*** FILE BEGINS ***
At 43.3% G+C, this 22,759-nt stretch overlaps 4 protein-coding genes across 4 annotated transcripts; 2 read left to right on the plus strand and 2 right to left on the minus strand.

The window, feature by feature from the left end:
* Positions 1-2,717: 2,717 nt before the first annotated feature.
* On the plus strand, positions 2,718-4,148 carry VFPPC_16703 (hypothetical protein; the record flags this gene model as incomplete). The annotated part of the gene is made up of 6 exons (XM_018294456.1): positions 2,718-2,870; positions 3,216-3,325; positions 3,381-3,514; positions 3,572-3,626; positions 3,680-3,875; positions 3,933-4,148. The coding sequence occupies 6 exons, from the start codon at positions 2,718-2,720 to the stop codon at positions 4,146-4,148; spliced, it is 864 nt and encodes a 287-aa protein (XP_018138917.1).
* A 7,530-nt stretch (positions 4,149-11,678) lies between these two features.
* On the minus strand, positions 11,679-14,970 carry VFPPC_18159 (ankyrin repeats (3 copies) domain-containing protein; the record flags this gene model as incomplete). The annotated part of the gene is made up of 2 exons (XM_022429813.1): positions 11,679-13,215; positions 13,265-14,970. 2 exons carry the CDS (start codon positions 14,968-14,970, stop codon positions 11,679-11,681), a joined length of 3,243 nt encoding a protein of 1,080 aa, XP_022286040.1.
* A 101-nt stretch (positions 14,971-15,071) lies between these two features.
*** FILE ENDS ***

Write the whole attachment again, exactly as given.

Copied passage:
At 43.3% G+C, this 22,759-nt stretch overlaps 4 protein-coding genes across 4 annotated transcripts; 2 read left to right on the plus strand and 2 right to left on the minus strand.

The window, feature by feature from the left end:
* Positions 1-2,717: 2,717 nt before the first annotated feature.
* On the plus strand, positions 2,718-4,148 carry VFPPC_16703 (hypothetical protein; the record flags this gene model as incomplete). The annotated part of the gene is made up of 6 exons (XM_018294456.1): positions 2,718-2,870; positions 3,216-3,325; positions 3,381-3,514; positions 3,572-3,626; positions 3,680-3,875; positions 3,933-4,148. The coding sequence occupies 6 exons, from the start codon at positions 2,718-2,720 to the stop codon at positions 4,146-4,148; spliced, it is 864 nt and encodes a 287-aa protein (XP_018138917.1).
* A 7,530-nt stretch (positions 4,149-11,678) lies between these two features.
* On the minus strand, positions 11,679-14,970 carry VFPPC_18159 (ankyrin repeats (3 copies) domain-containing protein; the record flags this gene model as incomplete). The annotated part of the gene is made up of 2 exons (XM_022429813.1): positions 11,679-13,215; positions 13,265-14,970. 2 exons carry the CDS (start codon positions 14,968-14,970, stop codon positions 11,679-11,681), a joined length of 3,243 nt encoding a protein of 1,080 aa, XP_022286040.1.
* A 101-nt stretch (positions 14,971-15,071) lies between these two features.